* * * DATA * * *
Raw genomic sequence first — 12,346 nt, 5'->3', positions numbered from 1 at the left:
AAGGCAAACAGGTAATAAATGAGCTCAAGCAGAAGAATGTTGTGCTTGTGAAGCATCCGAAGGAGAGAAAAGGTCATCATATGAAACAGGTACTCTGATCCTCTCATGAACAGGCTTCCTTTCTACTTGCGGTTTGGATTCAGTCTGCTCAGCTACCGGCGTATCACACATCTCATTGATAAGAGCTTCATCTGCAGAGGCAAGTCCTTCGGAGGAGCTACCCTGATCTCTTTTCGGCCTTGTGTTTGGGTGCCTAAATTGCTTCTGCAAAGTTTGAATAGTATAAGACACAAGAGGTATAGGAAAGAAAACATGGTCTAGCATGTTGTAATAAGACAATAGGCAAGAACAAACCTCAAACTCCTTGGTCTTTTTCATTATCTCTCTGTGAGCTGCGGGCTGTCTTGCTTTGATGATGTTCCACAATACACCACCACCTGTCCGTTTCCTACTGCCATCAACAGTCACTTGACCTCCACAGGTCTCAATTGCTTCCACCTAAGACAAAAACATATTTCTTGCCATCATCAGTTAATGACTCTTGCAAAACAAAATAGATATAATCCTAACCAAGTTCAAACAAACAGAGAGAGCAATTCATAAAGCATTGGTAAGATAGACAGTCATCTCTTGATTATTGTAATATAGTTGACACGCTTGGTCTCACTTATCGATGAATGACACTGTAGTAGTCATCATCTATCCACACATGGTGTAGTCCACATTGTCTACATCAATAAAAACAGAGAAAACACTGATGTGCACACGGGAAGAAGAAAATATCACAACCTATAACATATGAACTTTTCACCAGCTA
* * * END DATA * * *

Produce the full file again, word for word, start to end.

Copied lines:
Raw genomic sequence first — 12,346 nt, 5'->3', positions numbered from 1 at the left:
AAGGCAAACAGGTAATAAATGAGCTCAAGCAGAAGAATGTTGTGCTTGTGAAGCATCCGAAGGAGAGAAAAGGTCATCATATGAAACAGGTACTCTGATCCTCTCATGAACAGGCTTCCTTTCTACTTGCGGTTTGGATTCAGTCTGCTCAGCTACCGGCGTATCACACATCTCATTGATAAGAGCTTCATCTGCAGAGGCAAGTCCTTCGGAGGAGCTACCCTGATCTCTTTTCGGCCTTGTGTTTGGGTGCCTAAATTGCTTCTGCAAAGTTTGAATAGTATAAGACACAAGAGGTATAGGAAAGAAAACATGGTCTAGCATGTTGTAATAAGACAATAGGCAAGAACAAACCTCAAACTCCTTGGTCTTTTTCATTATCTCTCTGTGAGCTGCGGGCTGTCTTGCTTTGATGATGTTCCACAATACACCACCACCTGTCCGTTTCCTACTGCCATCAACAGTCACTTGACCTCCACAGGTCTCAATTGCTTCCACCTAAGACAAAAACATATTTCTTGCCATCATCAGTTAATGACTCTTGCAAAACAAAATAGATATAATCCTAACCAAGTTCAAACAAACAGAGAGAGCAATTCATAAAGCATTGGTAAGATAGACAGTCATCTCTTGATTATTGTAATATAGTTGACACGCTTGGTCTCACTTATCGATGAATGACACTGTAGTAGTCATCATCTATCCACACATGGTGTAGTCCACATTGTCTACATCAATAAAAACAGAGAAAACACTGATGTGCACACGGGAAGAAGAAAATATCACAACCTATAACATATGAACTTTTCACCAGCTA